Sautéing is a culinary technique with which products are cooked over high heat, with a minimum amount of fat, for a short amount of time and with frequent stirring so the products do not burn.
Most often, to avoid sticking or burning when sautéing, move the pan back and forth with light tossing movement, with which the bits of the product that is being cooked separate from the bottom and change their places, which allows them to cook evenly.
When sautéing, we need to get a thick bottom pan, which is wide enough so that the products do not sit in a pile and each piece is separate from the others.
To make sauteed onions, cut them into thin juliennes or chop them into relatively small cube like pieces.
For 1 onion we will need 1 tablespoon of fat - olive oil or vegetable oil. It is poured in when the pan has already heated over moderate to high heat and it needs to be spread well over the entire surface.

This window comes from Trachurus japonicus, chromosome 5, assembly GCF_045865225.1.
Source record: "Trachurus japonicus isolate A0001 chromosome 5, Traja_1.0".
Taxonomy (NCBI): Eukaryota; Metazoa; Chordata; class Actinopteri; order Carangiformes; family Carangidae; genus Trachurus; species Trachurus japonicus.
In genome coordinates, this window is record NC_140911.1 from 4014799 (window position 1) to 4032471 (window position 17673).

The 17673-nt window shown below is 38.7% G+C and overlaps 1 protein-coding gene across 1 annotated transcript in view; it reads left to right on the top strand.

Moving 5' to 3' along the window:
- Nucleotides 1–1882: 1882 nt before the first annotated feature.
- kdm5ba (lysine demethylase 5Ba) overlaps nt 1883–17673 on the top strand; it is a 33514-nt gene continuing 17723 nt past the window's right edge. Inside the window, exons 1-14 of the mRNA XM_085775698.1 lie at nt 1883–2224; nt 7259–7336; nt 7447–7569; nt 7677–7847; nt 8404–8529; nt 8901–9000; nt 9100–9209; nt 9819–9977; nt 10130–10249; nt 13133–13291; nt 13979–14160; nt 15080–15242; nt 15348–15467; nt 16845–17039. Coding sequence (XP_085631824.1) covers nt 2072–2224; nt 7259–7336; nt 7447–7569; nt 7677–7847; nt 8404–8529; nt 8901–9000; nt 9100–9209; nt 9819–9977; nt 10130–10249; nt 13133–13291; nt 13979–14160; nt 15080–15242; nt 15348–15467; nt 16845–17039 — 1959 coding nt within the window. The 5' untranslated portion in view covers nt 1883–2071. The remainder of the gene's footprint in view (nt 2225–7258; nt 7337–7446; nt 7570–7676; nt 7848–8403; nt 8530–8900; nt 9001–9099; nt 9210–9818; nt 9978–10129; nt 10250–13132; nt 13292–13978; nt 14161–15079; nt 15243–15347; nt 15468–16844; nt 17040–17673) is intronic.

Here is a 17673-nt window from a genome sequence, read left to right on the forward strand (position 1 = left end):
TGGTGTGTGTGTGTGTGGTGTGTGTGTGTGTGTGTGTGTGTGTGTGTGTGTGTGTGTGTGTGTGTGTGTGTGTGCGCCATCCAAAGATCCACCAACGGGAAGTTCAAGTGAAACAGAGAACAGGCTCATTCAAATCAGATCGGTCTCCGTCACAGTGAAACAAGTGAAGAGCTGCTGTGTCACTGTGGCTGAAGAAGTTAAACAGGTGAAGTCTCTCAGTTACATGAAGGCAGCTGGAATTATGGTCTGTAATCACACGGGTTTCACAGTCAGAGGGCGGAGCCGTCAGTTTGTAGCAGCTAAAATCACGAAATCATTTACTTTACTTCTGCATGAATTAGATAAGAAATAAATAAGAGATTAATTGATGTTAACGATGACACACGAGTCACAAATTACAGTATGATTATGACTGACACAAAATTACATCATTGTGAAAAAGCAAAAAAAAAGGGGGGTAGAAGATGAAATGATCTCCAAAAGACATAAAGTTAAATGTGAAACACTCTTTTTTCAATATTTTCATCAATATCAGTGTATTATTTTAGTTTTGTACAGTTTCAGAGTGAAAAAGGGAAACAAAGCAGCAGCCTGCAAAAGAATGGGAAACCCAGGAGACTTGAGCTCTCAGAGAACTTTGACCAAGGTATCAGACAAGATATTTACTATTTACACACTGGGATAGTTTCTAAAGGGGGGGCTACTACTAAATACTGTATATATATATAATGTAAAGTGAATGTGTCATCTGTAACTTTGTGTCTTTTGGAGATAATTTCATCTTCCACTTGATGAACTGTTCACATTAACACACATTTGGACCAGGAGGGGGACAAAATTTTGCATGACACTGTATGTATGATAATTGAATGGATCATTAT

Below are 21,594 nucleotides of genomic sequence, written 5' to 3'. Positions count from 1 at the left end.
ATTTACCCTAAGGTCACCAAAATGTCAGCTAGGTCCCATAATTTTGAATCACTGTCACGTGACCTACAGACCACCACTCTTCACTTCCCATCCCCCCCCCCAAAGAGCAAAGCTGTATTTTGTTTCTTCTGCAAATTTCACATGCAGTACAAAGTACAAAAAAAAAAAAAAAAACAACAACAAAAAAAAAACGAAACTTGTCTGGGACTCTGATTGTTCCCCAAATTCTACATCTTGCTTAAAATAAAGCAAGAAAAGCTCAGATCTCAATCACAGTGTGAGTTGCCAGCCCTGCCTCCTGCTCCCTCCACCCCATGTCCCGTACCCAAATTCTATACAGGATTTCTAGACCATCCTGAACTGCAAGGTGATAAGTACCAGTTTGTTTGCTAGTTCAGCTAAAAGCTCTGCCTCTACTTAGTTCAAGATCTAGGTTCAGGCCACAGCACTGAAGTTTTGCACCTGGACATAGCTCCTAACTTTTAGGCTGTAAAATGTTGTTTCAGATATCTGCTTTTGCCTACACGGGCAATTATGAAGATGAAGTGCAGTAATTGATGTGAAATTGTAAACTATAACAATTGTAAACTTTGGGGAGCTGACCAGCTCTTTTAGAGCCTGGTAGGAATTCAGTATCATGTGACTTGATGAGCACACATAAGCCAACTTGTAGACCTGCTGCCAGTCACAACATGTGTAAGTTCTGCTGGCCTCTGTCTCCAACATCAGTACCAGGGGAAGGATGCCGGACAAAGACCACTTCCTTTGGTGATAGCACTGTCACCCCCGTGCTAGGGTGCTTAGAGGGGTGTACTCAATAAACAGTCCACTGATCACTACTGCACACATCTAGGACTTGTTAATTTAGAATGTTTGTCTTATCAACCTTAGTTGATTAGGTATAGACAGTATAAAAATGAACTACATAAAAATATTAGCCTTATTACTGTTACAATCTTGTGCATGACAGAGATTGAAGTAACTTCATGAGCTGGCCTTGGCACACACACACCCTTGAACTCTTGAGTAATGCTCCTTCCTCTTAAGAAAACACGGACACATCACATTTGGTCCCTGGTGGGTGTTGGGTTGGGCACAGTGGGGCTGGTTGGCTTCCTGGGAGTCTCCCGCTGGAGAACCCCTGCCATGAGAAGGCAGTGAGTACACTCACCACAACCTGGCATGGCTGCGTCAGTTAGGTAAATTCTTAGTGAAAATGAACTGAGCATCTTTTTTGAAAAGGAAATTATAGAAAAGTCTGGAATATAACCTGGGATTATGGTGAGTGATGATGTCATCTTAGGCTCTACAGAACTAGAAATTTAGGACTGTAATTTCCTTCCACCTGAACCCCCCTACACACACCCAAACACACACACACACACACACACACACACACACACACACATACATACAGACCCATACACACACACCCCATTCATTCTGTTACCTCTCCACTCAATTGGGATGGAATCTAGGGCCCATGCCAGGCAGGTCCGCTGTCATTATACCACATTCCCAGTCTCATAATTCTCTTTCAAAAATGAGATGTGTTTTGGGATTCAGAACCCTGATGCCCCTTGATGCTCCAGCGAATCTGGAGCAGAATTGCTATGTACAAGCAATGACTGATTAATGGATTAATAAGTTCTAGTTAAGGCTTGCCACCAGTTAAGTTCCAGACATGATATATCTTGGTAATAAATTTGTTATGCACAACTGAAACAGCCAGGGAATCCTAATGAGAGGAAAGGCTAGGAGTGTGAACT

Then put the onion in the described way above - evenly spaced, not in piles.
With light periodic tossing and back and forth movement, cook for 3 to 5 minutes for a slightly crisp onion, while it's still white in color. From 4-5 minutes until they're light brown, they get sweet and soften. If you carry on with the cooking process they will have a darker caramel brown color. The way you choose to cook them depends on your taste and the recipe you follow.
You can also serve sauteed onion as a side dish with meat, fish or in combination with other vegetables. If it is just part of another more complex recipe, then this technique will make the dish tastier, because it is believed that when sauteed, the flavors and aromas are preserved and enhanced, which cannot be said, for example, about frying.